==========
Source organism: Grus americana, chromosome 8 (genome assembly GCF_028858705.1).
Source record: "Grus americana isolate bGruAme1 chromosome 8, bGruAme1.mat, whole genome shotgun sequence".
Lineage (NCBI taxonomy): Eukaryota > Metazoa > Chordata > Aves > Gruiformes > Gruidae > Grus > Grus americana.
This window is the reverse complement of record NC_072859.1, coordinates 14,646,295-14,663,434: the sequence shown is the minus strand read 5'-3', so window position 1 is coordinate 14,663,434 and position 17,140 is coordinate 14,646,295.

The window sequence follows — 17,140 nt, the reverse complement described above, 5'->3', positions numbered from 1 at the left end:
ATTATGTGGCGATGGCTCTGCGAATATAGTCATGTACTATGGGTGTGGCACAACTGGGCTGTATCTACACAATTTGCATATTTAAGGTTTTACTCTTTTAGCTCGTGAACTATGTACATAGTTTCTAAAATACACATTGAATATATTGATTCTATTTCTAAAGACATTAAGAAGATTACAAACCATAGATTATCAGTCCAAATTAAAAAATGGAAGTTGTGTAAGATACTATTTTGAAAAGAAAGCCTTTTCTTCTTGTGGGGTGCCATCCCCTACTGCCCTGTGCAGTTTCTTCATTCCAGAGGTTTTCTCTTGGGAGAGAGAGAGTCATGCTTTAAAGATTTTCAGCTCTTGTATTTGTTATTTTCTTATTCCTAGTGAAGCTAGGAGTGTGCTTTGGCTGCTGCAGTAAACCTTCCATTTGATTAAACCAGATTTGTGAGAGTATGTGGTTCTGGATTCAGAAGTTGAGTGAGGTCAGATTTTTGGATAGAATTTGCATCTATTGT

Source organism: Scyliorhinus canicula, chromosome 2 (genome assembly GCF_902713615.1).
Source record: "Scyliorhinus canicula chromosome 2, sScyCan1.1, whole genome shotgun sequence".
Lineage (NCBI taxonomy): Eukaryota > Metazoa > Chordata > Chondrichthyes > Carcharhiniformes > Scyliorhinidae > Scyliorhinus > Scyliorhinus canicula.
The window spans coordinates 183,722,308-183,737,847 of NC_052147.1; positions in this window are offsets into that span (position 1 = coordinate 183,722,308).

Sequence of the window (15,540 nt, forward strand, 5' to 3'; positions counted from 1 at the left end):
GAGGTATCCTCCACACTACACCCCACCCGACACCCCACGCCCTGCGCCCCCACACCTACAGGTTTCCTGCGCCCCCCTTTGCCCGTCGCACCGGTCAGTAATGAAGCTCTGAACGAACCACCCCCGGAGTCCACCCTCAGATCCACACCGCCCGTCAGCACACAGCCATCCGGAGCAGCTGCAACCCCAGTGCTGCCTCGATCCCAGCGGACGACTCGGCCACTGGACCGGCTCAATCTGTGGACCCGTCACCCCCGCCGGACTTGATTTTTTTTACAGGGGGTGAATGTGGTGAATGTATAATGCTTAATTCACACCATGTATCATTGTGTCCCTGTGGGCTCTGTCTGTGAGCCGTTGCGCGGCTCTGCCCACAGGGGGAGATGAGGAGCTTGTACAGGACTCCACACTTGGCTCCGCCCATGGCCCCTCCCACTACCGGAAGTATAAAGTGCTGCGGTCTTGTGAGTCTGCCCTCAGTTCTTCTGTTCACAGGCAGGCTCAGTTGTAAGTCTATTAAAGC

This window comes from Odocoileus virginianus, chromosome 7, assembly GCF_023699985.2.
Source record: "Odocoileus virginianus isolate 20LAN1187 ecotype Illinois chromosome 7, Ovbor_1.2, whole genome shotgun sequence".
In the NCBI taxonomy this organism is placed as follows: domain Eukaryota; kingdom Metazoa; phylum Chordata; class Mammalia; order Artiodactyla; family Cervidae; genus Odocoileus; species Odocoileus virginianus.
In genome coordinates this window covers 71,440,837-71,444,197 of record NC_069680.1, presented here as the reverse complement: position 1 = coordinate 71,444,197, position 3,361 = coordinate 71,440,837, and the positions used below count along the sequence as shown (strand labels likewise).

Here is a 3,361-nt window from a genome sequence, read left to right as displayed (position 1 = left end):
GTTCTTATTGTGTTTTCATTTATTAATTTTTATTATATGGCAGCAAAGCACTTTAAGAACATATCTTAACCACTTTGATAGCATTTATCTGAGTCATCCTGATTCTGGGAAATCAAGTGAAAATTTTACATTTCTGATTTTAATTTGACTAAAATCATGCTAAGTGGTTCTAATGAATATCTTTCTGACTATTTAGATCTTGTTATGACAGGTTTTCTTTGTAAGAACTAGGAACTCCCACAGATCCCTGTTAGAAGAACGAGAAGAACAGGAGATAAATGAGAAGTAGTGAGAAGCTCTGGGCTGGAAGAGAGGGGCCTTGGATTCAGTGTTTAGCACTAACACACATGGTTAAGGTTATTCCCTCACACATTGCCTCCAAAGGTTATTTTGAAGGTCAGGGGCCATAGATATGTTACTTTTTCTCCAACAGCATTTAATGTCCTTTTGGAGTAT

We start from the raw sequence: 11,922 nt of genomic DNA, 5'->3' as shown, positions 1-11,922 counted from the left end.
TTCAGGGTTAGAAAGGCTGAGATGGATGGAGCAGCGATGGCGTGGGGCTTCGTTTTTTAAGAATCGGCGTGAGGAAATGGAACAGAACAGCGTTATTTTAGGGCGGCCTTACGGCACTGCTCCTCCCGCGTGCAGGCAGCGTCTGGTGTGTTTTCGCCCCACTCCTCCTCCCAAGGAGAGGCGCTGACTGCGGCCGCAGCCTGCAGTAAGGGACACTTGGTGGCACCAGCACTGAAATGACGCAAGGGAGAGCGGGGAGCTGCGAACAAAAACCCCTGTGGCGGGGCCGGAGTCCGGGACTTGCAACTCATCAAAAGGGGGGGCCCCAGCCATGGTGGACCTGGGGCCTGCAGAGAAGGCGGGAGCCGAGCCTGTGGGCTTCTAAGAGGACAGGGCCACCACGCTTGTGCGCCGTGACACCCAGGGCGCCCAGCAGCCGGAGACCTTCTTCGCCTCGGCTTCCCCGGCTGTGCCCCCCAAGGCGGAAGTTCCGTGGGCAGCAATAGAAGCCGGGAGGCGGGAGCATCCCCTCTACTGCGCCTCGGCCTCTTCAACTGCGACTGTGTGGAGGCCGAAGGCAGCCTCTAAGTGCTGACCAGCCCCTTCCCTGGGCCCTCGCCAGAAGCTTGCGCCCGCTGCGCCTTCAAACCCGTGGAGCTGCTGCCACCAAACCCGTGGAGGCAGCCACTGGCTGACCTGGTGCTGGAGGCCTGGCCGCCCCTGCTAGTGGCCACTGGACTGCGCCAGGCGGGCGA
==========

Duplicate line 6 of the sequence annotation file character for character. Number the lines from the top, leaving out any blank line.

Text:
ATTATGTGGCGATGGCTCTGCGAATATAGTCATGTACTATGGGTGTGGCACAACTGGGCTGTATCTACACAATTTGCATATTTAAGGTTTTACTCTTTTAGCTCGTGAACTATGTACATAGTTTCTAAAATACACATTGAATATATTGATTCTATTTCTAAAGACATTAAGAAGATTACAAACCATAGATTATCAGTCCAAATTAAAAAATGGAAGTTGTGTAAGATACTATTTTGAAAAGAAAGCCTTTTCTTCTTGTGGGGTGCCATCCCCTACTGCCCTGTGCAGTTTCTTCATTCCAGAGGTTTTCTCTTGGGAGAGAGAGAGTCATGCTTTAAAGATTTTCAGCTCTTGTATTTGTTATTTTCTTATTCCTAGTGAAGCTAGGAGTGTGCTTTGGCTGCTGCAGTAAACCTTCCATTTGATTAAACCAGATTTGTGAGAGTATGTGGTTCTGGATTCAGAAGTTGAGTGAGGTCAGATTTTTGGATAGAATTTGCATCTATTGT